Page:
10 Ways to Botch a Medical Device Launch

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Several years ago, we were asked to consult on the launch of a troubled medical device, one that had cost millions to develop. Our first step was to assess doctor demand for the product through qualitative and quantitative research. The results were stark and conclusive. Not one doctor in the study said they would purchase the device at any price. The launch and the product were scratched.

So why do launches of new medical devices fail? Are the products not innovative? Are they too expensive? Did you lift off too close to the holidays? Those are rarely the root cause, but our list below maps out some of the key troublemakers.

    1. Ignore the distributor, doctor and patient. Medical devices are rooted in science and engineering. But market acceptance is driven by consumer insight and education. Consult your distribution network, and doctors who you don’t pay as KOLs. Apply what you learn to products in development, and uncover the need for new devices.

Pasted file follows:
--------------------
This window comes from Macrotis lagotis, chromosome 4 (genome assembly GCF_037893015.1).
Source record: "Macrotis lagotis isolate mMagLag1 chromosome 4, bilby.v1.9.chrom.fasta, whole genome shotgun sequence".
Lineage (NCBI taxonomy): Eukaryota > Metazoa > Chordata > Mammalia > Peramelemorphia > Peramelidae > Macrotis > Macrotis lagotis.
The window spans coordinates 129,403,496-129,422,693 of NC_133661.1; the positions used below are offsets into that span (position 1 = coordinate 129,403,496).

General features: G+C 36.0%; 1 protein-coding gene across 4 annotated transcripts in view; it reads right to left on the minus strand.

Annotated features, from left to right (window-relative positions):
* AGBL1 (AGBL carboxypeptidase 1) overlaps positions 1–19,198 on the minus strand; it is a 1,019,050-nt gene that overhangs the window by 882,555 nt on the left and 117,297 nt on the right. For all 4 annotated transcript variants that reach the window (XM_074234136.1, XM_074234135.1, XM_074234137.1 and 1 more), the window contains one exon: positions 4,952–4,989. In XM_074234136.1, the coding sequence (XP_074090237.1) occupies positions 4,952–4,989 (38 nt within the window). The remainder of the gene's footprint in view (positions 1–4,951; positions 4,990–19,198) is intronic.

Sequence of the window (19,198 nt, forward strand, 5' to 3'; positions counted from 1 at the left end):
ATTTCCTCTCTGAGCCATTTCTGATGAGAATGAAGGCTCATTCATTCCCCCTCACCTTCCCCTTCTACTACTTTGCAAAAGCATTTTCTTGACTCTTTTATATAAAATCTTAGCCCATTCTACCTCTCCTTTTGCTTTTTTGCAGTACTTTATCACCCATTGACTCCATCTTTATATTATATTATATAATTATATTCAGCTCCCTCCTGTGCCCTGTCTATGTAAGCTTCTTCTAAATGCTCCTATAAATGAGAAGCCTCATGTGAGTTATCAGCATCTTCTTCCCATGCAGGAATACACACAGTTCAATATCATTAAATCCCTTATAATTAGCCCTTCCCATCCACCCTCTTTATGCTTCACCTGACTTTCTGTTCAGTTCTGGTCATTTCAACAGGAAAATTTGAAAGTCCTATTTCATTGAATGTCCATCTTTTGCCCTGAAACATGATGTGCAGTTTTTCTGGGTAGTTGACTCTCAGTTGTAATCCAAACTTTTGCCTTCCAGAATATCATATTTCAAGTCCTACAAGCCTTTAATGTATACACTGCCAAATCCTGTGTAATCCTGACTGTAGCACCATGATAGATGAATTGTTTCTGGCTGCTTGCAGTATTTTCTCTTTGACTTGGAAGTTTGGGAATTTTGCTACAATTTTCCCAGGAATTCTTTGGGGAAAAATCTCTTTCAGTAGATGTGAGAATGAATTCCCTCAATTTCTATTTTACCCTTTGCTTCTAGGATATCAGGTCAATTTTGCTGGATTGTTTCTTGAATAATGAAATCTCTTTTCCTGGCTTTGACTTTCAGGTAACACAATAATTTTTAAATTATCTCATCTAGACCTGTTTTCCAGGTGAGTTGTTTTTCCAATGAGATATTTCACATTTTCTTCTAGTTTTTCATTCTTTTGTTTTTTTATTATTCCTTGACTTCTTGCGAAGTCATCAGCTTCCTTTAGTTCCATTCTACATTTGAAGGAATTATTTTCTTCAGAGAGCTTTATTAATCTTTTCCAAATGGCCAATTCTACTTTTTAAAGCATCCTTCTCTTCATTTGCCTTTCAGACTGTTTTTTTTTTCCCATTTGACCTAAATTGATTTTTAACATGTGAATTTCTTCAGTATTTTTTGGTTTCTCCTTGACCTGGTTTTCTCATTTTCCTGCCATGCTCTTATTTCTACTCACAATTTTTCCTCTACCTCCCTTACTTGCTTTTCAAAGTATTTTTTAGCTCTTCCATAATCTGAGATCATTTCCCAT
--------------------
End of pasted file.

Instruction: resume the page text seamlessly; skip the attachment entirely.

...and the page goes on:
2. Let R&D propaganda drive the marketing. They’re undoubtedly jazzed about their new widget’s performance. But that doesn’t guarantee the market will feel the same way. Determining an effective strategy depends on finding out what the end user, or decision maker, values. Test the prototype with your target. Listen. Repeat.
    3. Starve the marketing. You only get to be new and shiny once. Make it count. Your new product needs sustained support not just for the launch period, but for months afterwards. And, you can’t do it with just journal advertising anymore. You must employ multiple tactics that work in sync in your sales funnel.
    4. Launch a bum product. Pushing a product out the door before it’s ready will cost you dearly. You’ll pay to make it right, the product will never reach its potential, and the damage to your brand will be exorbitant. You’ll pay all over again when your next product launch is greeted with skepticism.
    5. Underestimate the competitive response. If you’re lucky and your product is worthy, it should provoke jealousy, fear and hatred from your competitors. Assume that you have more leakers than the White House, and that your competition is preparing for your launch with the same intensity as you are. Prepare your sales force to counter the flak and misinformation. Otherwise, rumor becomes reality.